As 2015 comes to a close, we are taking a look back at our top 10 blogs. Throughout the year we have covered exciting announcements with Apple, hot-button-political issues, exciting crowdsourcing work, and of course the latest and greatest updates from Salesforce. Without further ado, here they are in no particular order.
“The thing is, Bob, it’s not that I’m lazy, it’s that I just don’t care,” Peter Gibbons says in the movie Office Space, during an interview with 2 men who’ve come to judge which employees are necessary at Initech. Here’s a movie most people consider a slacker comedy about ditching corporate life to do, well, absolutely nothing.
But when he tells the men that he has 8 bosses — “Eight, Bob” — he reveals a critical pain point in corporate life today: “So that means that when I make a mistake, I have eight different people coming by to tell me about it. That’s my only real motivation — is not to be hassled. That and the fear of losing my job. But you know, Bob, that will only make someone work just hard enough not to get fired.” Peter wasn’t a loser. He just wanted a better quality of life.
When talking with customers about upcoming mobile projects, I find that many companies have an idea of what they’d like to do. But when it comes to choosing the right technology to implement that idea, they typically need guidance. In today’s blog post, I’ll examine some of the different technology options available for developing a new mobile app along with the reasons why you would (and would not) choose each.
Salesforce is getting into the world of HR. On the surface, this may seem like an odd move for a company so dedicated to CRM that their stock symbol is “CRM.” But there are two ways to look at this move. First of all, Salesforce is a platform at heart. Sales Cloud and Service Cloud are just pre-built applications on a flexible cloud platform. Technology-wise, Salesforce for HR is just another suggested serving of Salesforce1. Organizations have been using Salesforce1 to solve business problems for a long time.
Today we announced that we have raised an additional $35 million in funding led by Fidelity Management & Research Company. The technology industry is rife with new rounds of funding – from the $200 million Series D announced this week by our friends at Domo to the $2.8 billion Series E that Uber raised earlier this year. It’s always interesting to read about the numbers, but I’ve always been more fascinated by what people do with the money.
Today we announced that we have chosen Indianapolis to serve as our official corporate headquarters. The city and state will invest nearly $10M in Appirio as part of this designation, and in turn, Appirio will commit to 577 jobs by 2020.
Removing red tape — it’s a mantra of IBM’s CIO Jeff Smith. The Wall Street Journal’s recent article, IBM CIO Pushes Leadership Down the Ladder, does an incredible job of describing Jeff’s cultural and execution philosophy and the impact it has on current innovations at IBM.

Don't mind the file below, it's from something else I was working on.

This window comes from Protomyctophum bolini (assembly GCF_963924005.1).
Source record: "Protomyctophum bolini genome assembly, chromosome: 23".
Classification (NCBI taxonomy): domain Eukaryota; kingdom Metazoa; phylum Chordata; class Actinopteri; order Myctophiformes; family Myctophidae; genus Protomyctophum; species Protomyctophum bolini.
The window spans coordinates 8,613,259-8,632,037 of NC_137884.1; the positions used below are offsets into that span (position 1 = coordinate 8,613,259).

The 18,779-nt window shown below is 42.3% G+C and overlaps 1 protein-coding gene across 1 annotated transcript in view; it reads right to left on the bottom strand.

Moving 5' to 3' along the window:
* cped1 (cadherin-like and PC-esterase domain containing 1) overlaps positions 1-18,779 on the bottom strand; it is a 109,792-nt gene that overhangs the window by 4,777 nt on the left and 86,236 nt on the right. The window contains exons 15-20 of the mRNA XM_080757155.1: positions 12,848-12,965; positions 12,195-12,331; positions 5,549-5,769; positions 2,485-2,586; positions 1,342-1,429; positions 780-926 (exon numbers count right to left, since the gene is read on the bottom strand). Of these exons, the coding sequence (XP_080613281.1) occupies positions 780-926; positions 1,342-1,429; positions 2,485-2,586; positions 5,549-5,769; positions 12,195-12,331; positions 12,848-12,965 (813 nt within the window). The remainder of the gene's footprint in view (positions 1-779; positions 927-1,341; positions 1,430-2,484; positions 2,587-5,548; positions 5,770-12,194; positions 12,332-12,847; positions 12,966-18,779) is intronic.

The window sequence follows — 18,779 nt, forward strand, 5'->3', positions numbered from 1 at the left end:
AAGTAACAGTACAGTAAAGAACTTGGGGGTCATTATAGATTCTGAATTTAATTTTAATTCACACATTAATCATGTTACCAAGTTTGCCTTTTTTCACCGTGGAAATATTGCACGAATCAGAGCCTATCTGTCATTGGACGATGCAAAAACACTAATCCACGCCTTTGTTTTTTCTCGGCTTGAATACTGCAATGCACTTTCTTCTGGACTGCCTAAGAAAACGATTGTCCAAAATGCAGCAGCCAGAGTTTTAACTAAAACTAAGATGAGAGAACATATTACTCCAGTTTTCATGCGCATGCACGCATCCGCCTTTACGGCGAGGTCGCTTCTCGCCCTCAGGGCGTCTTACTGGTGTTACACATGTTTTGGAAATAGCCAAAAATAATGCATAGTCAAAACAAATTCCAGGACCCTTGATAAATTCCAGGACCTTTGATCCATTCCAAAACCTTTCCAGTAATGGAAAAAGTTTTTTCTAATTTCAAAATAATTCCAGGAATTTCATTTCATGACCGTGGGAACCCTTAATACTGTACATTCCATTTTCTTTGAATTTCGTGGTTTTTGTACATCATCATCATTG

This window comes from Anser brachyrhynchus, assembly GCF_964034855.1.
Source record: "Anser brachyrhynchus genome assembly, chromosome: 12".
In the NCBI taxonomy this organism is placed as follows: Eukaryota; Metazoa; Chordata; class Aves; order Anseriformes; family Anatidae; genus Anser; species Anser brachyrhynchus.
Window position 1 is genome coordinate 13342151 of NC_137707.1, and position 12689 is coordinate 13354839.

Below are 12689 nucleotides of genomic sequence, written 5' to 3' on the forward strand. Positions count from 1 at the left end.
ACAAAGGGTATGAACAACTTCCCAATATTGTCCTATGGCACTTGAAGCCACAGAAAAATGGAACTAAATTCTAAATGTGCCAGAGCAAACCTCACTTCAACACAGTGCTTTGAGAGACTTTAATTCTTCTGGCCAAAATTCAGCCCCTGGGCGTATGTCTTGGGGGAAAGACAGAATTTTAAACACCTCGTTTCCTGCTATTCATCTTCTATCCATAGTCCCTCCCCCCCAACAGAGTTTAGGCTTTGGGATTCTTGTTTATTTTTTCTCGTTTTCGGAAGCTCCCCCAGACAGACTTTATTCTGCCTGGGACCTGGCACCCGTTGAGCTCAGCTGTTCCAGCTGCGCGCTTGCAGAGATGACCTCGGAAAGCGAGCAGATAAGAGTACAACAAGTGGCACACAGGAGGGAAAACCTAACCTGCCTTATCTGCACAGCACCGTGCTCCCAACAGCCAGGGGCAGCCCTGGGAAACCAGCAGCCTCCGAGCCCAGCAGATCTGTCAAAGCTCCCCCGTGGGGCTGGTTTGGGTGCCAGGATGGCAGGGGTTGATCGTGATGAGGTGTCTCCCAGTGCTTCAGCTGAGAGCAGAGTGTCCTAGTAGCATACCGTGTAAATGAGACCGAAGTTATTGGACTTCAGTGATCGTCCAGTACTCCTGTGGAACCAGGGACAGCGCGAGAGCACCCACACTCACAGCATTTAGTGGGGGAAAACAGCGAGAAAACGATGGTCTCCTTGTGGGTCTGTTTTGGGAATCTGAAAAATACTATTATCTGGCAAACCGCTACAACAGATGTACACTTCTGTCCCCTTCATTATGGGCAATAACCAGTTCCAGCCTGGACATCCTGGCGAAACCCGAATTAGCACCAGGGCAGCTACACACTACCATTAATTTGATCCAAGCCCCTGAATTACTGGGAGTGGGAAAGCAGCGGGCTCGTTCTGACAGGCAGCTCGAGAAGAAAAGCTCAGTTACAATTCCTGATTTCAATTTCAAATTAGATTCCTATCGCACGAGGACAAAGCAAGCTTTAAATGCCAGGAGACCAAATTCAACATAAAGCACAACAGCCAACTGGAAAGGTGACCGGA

I’ve been the CEO of Appirio since the company was founded in 2006, and this is my first blog on a political topic. My parents told me growing up that nothing good comes from mixing politics and business. This week they were proven wrong.
Late last week the Indiana state legislature and Governor Pence put into place the Religious Freedom Restoration Act (RFRA), which essentially made it legal and defensible to discriminate against individuals if doing so was consistent with a person or organization’s religious beliefs. There has been much commentary and analysis on the legislation, but many believe it was in response to court cases involving same-sex marriage.
Pardon the pun, but solar energy is a hot topic. Whether it’s a keynote from the world’s most famous entrepreneur discussing how a new battery will help solve the challenges of solar intermittency or a simple graph from Reuters showcasing that solar energy is now commercially viable for most of the world’s major economies, solar is having its moment.
Disruptive. That is the word most often associated with Apple. From computers and music, to watches and healthcare, any industry they touch is forever transformed for the better. Apple might be best known for the advancements they’ve brought to consumers, but when you think about their potential in the enterprise, it’s only just begun.
We had it good with workflow. In many ways, we still do. For years, Salesforce’s tried and true business logic has worked wonders for the point-and-click development crowd. Mainly because, let’s face it — many everyday tasks, from sending emails to updating records, while important, are repetitive. Instead of spending time performing these tasks manually, users often configure workflow rules to do the work automatically. Workflow rules remain a reliable way to develop automated changes. They’re a necessity for any consultant, analyst, system admin, or developer today. But Salesforce has since come out with the Lightning Process Builder, which Chris Edwards referred to in Salesforce Weekly as “Workflow 2.0 — a next-generation business process automation tool.”